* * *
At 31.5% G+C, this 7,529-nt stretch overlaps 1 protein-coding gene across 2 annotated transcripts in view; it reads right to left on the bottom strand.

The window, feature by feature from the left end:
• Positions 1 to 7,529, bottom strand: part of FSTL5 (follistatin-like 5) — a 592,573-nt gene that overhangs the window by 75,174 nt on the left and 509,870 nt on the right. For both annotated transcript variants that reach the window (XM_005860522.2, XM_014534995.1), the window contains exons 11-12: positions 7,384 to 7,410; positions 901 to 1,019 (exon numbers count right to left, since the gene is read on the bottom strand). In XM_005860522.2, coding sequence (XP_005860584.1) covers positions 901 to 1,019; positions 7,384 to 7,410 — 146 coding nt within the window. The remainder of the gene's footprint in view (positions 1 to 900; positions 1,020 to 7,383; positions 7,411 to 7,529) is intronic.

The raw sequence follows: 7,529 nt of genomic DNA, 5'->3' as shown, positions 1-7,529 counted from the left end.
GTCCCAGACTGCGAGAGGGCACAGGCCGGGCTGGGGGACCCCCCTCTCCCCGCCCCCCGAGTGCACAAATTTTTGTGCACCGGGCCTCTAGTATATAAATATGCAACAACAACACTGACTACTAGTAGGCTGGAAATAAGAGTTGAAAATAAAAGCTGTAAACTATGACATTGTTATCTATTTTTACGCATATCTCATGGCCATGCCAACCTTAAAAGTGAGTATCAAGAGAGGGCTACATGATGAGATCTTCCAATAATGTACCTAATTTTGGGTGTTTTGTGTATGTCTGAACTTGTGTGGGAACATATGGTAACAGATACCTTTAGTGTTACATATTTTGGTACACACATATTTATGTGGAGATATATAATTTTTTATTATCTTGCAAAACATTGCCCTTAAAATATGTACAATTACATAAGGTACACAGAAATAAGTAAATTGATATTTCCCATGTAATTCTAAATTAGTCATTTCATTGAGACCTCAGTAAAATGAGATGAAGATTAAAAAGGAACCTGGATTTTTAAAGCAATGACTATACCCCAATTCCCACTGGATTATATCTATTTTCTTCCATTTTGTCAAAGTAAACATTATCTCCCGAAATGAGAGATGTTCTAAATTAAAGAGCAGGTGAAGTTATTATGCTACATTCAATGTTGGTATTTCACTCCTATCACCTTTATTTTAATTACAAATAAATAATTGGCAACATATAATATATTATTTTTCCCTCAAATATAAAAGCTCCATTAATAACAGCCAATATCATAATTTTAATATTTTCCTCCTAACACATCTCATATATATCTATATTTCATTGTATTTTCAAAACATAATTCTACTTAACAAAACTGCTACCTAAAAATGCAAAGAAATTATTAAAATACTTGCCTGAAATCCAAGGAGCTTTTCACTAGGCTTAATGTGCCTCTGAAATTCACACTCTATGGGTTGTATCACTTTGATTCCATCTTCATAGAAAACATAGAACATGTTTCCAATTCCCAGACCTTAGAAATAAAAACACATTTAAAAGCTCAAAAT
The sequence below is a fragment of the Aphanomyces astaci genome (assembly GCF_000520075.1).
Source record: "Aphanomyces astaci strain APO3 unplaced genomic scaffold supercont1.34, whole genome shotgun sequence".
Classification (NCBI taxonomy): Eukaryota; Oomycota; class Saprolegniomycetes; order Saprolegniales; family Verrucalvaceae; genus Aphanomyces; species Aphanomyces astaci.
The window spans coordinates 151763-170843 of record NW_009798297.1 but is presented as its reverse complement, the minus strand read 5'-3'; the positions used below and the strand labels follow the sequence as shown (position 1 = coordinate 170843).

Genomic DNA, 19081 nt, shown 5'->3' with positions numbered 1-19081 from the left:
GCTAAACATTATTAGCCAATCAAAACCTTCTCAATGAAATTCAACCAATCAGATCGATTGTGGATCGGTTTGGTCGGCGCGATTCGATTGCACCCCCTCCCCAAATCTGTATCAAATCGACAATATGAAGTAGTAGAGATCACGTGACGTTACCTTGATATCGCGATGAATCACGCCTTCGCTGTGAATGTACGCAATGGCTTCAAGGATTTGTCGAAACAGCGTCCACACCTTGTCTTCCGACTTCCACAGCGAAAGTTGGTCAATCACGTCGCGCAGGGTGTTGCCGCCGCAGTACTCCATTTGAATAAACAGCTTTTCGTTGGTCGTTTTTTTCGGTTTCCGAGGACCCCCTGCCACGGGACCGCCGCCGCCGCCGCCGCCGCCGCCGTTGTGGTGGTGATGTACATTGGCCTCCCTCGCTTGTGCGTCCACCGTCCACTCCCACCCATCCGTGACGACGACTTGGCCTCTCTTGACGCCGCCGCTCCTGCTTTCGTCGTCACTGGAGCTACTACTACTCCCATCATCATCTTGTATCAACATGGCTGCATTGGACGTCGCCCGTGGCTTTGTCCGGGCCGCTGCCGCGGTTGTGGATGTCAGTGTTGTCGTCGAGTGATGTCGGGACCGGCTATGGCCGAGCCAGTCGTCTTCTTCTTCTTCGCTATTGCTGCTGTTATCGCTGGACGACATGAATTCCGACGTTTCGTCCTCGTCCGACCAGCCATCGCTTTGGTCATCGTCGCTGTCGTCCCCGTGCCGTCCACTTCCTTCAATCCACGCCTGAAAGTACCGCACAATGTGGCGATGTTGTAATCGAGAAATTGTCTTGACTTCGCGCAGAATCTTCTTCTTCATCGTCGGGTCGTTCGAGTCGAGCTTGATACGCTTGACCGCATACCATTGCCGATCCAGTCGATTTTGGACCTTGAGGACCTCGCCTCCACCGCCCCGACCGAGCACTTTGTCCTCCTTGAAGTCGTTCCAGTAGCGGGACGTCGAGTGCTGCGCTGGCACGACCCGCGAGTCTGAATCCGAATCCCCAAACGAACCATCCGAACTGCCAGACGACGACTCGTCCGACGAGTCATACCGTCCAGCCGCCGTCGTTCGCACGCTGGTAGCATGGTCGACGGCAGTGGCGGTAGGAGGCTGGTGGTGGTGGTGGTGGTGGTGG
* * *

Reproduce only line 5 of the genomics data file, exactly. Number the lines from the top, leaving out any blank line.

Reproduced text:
GTCCCAGACTGCGAGAGGGCACAGGCCGGGCTGGGGGACCCCCCTCTCCCCGCCCCCCGAGTGCACAAATTTTTGTGCACCGGGCCTCTAGTATATAAATATGCAACAACAACACTGACTACTAGTAGGCTGGAAATAAGAGTTGAAAATAAAAGCTGTAAACTATGACATTGTTATCTATTTTTACGCATATCTCATGGCCATGCCAACCTTAAAAGTGAGTATCAAGAGAGGGCTACATGATGAGATCTTCCAATAATGTACCTAATTTTGGGTGTTTTGTGTATGTCTGAACTTGTGTGGGAACATATGGTAACAGATACCTTTAGTGTTACATATTTTGGTACACACATATTTATGTGGAGATATATAATTTTTTATTATCTTGCAAAACATTGCCCTTAAAATATGTACAATTACATAAGGTACACAGAAATAAGTAAATTGATATTTCCCATGTAATTCTAAATTAGTCATTTCATTGAGACCTCAGTAAAATGAGATGAAGATTAAAAAGGAACCTGGATTTTTAAAGCAATGACTATACCCCAATTCCCACTGGATTATATCTATTTTCTTCCATTTTGTCAAAGTAAACATTATCTCCCGAAATGAGAGATGTTCTAAATTAAAGAGCAGGTGAAGTTATTATGCTACATTCAATGTTGGTATTTCACTCCTATCACCTTTATTTTAATTACAAATAAATAATTGGCAACATATAATATATTATTTTTCCCTCAAATATAAAAGCTCCATTAATAACAGCCAATATCATAATTTTAATATTTTCCTCCTAACACATCTCATATATATCTATATTTCATTGTATTTTCAAAACATAATTCTACTTAACAAAACTGCTACCTAAAAATGCAAAGAAATTATTAAAATACTTGCCTGAAATCCAAGGAGCTTTTCACTAGGCTTAATGTGCCTCTGAAATTCACACTCTATGGGTTGTATCACTTTGATTCCATCTTCATAGAAAACATAGAACATGTTTCCAATTCCCAGACCTTAGAAATAAAAACACATTTAAAAGCTCAAAAT